An alibi used by the US and Britain is that the Sunni al-Khalifa royal family in Bahrain is pursuing dialogue and reform. But this excuse looked thin last week as Bahrain expelled a top US diplomat, the assistant secretary of state for human rights Tom Malinowksi, for meeting leaders of the main Shia opposition party al-Wifaq. Mr Malinowski tweeted that the Bahrain government's action was "not about me but about undermining dialogue".

Iraqi leader al-Maliki Iraqi leader al-Maliki Western powers and their regional allies have largely escaped criticism for their role in reigniting the war in Iraq. Publicly and privately, they have blamed the Iraqi Prime Minister Nouri al-Maliki for persecuting and marginalising the Sunni minority, so provoking them into supporting the Isis-led revolt. There is much truth in this, but it is by no means the whole story. Maliki did enough to enrage the Sunni, partly because he wanted to frighten Shia voters into supporting him in the 30 April election by claiming to be the Shia community's protector against Sunni counter-revolution.

But for all his gargantuan mistakes, Maliki's failings are not the reason why the Iraqi state is disintegrating. What destabilised Iraq from 2011 on was the revolt of the Sunni in Syria and the takeover of that revolt by jihadis, who were often sponsored by donors in Saudi Arabia, Qatar, Kuwait and United Arab Emirates. Again and again Iraqi politicians warned that by not seeking to close down the civil war in Syria, Western leaders were making it inevitable that the conflict in Iraq would restart. "I guess they just didn't believe us and were fixated on getting rid of [President Bashar al-] Assad," said an Iraqi leader in Baghdad last week.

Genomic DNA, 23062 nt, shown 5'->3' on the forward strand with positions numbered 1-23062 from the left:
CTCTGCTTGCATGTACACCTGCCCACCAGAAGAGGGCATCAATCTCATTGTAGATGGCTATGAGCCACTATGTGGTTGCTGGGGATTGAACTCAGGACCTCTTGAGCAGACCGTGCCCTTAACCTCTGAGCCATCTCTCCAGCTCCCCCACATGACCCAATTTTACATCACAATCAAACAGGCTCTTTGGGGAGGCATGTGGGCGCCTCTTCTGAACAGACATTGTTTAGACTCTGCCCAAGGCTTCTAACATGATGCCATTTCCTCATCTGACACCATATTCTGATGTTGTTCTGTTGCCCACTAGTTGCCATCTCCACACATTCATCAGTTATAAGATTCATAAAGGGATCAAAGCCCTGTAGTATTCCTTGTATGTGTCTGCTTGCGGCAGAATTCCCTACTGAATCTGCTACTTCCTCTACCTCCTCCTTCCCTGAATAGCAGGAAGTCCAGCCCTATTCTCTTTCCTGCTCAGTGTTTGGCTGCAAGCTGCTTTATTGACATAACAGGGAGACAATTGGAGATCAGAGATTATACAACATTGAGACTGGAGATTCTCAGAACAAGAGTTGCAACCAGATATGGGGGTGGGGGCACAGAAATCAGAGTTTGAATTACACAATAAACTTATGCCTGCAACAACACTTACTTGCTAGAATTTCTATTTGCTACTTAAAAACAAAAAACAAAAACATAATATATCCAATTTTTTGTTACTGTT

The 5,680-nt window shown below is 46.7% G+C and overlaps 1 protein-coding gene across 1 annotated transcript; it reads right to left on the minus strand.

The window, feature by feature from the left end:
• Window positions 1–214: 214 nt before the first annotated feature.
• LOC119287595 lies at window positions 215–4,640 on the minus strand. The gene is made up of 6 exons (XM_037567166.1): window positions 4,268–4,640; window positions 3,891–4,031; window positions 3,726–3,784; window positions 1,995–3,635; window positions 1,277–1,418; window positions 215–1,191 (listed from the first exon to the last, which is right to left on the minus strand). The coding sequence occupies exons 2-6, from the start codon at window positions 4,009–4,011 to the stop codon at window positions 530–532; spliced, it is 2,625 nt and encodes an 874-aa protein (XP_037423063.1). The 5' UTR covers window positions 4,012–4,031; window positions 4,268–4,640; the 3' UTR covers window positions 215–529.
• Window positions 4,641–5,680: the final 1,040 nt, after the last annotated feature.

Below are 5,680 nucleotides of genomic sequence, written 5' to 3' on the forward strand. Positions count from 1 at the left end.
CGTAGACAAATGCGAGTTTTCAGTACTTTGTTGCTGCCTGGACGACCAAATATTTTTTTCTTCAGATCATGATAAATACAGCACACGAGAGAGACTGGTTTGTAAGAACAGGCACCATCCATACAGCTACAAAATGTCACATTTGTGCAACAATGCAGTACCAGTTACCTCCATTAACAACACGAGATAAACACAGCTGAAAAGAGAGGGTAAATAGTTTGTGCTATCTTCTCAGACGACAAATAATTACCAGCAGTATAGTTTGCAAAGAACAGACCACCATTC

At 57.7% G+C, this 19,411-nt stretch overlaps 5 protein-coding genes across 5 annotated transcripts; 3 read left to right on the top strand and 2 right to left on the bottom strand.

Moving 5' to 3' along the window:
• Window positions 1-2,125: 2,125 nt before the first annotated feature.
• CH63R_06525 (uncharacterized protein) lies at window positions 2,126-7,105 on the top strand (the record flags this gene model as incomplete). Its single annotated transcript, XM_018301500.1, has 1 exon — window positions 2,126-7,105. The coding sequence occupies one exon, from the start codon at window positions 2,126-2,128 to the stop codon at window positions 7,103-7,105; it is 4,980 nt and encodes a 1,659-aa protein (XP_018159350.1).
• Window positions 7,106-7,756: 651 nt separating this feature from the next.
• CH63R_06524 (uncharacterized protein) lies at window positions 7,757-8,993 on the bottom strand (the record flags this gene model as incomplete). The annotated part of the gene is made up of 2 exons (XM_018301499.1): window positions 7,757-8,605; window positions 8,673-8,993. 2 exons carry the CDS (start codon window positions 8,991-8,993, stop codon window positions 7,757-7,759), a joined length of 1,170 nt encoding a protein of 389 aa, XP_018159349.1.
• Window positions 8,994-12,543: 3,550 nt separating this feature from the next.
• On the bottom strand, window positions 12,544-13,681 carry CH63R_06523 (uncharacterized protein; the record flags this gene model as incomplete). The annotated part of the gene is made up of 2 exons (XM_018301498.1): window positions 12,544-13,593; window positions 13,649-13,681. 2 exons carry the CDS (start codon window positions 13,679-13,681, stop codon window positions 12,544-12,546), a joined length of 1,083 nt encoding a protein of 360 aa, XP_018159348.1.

Of course, US and British politicians and diplomats would argue that they were in no position to bring an end to the Syrian conflict. But this is misleading. By insisting that peace negotiations must be about the departure of Assad from power, something that was never going to happen since Assad held most of the cities in the country and his troops were advancing, the US and Britain made sure the war would continue.

The chief beneficiary is Isis which over the last two weeks has been mopping up the last opposition to its rule in eastern Syria. The Kurds in the north and the official al-Qa'ida representative, Jabhat al-Nusra, are faltering under the impact of Isis forces high in morale and using tanks and artillery captured from the Iraqi army. It is also, without the rest of the world taking notice, taking over many of the Syrian oil wells that it did not already control.

The Shia Al-Qubba Husseiniya mosque in Mosul explodes The Shia Al-Qubba Husseiniya mosque in Mosul explodes Saudi Arabia has created a Frankenstein's monster over which it is rapidly losing control. The same is true of its allies such as Turkey which has been a vital back-base for Isis and Jabhat al-Nusra by keeping the 510-mile-long Turkish-Syrian border open. As Kurdish-held border crossings fall to Isis, Turkey will find it has a new neighbour of extraordinary violence, and one deeply ungrateful for past favours from the Turkish intelligence service.

As for Saudi Arabia, it may come to regret its support for the Sunni revolts in Syria and Iraq as jihadi social media begins to speak of the House of Saud as its next target. It is the unnamed head of Saudi General Intelligence quoted by Dearlove after 9/11 who is turning out to have analysed the potential threat to Saudi Arabia correctly and not Prince Bandar, which may explain why the latter was sacked earlier this year.

Nor is this the only point on which Prince Bandar was dangerously mistaken. The rise of Isis is bad news for the Shia of Iraq but it is worse news for the Sunni whose leadership has been ceded to a pathologically bloodthirsty and intolerant movement, a sort of Islamic Khmer Rouge, which has no aim but war without end.

The Sunni caliphate rules a large, impoverished and isolated area from which people are fleeing. Several million Sunni in and around Baghdad are vulnerable to attack and 255 Sunni prisoners have already been massacred. In the long term, Isis cannot win, but its mix of fanaticism and good organisation makes it difficult to dislodge.

"God help the Shia," said Prince Bandar, but, partly thanks to him, the shattered Sunni communities of Iraq and Syria may need divine help even more than the Shia.
The State is a body of armed men